Here's Why Adderall Is Sending More Millennials to the Emergency Room

A 156 percent rise between 2006 and 2011.

These days, scoring Adderall on a college campus is as easy as finding an illegal T.L.O.P. download. Students who want it know exactly where to get the ADHD-treating prescription drug, but unfortunately, they aren’t exactly sure how to use it safely, and it’s leading to a rise in drug-related hospitalizations. The results of a new study in the Journal of Clinical Psychiatry report that the number of young adults going to emergency room for Adderall-related reasons has risen 156 percent between 2006 and 2011.

For anyone who’s been paying attention, this news comes as no surprise.

The study, led by researchers at Johns Hopkins University, found that the uptick in ER visits isn’t driven by increased Adderall prescriptions — which have actually decreased over time. Rather, it’s the diversion of the drug into the hands of individuals using it illegally that’s landing young adults in the hospital. By the researchers’ count, 60 percent of non-medical Adderall use took place among people aged 18 to 25.

Adderall is particularly popular among students and young adults who use it as a “smart drug” to increase concentration and alertness, though it’s widely known to be used for more recreational purposes. As Inverse wrote previously, Adderall has been used to stimulate bowel movements, as a sex drive booster, and as a Minecraft performance enhancer. Obviously, these aren’t officially listed uses for the drug — it’s only meant to keep impulsivity and hyperactivity under control — but that hasn’t stopped rumors of its myriad off-label uses from spreading.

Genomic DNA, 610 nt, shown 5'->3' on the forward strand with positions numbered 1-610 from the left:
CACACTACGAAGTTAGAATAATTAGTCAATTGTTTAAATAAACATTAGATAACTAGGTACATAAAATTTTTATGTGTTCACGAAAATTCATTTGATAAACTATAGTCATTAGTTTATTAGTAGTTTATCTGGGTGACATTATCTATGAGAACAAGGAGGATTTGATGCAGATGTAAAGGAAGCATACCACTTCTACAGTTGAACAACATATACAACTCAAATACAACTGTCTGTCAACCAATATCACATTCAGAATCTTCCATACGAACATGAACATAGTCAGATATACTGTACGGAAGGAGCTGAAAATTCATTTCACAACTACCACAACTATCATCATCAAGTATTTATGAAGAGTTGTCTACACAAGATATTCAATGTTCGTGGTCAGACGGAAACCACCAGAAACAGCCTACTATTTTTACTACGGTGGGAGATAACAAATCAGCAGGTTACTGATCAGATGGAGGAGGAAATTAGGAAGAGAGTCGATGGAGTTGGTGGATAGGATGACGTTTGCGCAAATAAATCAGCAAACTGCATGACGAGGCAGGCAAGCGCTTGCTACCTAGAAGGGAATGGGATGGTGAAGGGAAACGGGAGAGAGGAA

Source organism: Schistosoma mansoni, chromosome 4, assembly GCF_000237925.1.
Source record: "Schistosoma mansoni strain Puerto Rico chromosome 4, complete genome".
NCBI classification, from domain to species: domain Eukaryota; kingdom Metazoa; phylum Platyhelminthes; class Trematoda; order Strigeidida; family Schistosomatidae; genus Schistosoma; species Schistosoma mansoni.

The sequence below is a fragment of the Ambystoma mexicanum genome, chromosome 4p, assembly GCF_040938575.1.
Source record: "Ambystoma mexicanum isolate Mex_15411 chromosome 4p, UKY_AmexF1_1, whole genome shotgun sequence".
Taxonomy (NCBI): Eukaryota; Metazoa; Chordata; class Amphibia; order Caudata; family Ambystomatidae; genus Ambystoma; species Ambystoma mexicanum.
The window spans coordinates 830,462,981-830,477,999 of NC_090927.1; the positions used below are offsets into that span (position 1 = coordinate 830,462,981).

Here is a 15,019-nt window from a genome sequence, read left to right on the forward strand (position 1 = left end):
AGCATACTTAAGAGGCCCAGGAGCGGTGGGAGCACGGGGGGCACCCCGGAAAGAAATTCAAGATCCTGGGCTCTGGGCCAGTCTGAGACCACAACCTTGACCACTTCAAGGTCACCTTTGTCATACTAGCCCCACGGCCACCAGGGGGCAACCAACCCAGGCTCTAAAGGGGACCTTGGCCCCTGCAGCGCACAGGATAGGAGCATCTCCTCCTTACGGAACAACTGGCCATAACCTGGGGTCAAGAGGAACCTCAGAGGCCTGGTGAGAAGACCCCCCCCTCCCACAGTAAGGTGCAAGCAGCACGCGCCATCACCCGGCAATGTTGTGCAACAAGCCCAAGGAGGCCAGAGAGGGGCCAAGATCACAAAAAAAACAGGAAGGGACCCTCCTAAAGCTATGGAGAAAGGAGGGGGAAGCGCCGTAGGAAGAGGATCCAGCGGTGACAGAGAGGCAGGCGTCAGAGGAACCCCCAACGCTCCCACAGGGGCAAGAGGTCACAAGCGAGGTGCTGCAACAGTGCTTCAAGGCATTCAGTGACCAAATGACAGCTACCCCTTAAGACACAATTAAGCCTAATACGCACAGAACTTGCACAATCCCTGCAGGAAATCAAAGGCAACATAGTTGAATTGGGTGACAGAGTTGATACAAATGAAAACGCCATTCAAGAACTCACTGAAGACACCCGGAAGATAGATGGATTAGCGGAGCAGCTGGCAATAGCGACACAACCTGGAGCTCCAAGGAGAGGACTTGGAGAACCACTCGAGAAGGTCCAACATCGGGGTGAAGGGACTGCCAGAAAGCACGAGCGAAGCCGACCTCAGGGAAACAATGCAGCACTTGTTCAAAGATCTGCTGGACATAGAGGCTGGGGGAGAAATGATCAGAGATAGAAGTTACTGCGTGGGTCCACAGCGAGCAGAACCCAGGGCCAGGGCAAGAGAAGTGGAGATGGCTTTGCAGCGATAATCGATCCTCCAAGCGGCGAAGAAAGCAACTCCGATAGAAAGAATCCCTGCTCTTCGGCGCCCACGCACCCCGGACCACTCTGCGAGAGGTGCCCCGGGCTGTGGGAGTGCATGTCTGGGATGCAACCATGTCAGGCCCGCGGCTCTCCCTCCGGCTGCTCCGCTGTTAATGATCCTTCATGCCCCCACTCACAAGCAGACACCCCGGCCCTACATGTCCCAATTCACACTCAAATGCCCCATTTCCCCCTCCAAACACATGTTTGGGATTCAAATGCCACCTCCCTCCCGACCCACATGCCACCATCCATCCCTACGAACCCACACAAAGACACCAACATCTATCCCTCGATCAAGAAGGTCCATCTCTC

The fact that Adderall is increasingly name-dropped in the hip-hop community — Danny Brown, notably, loves it for its ability to balance out a post-joint haze — probably isn’t helping.

Sure, Adderall does help improve focus, which is why it continues to be so popular among exam-cramming college kids. But the side effects of its inappropriate use can include sleep disruption, high blood pressure, and stroke; and it increases the risk of mental health problems like depression and bipolar disorder.

Physicians take these risks into consideration when deciding whether to prescribe the drug, but their expertise is of little use when the drug is being clandestinely passed around to individuals outside their care and oversight.

Seeing as it’s unlikely the college-campus black market for smart drugs is going to dissolve, the authors suggest monitoring Adderall in the same way as opiates — with a physician-run database of prescriptions — and raising awareness about its dangerous and often-ignored effects. This could be a modest solution that puts a significant dent in Adderall-related hospitalizations. Regardless, the new data underscores a problem that needs our attention and action soon.

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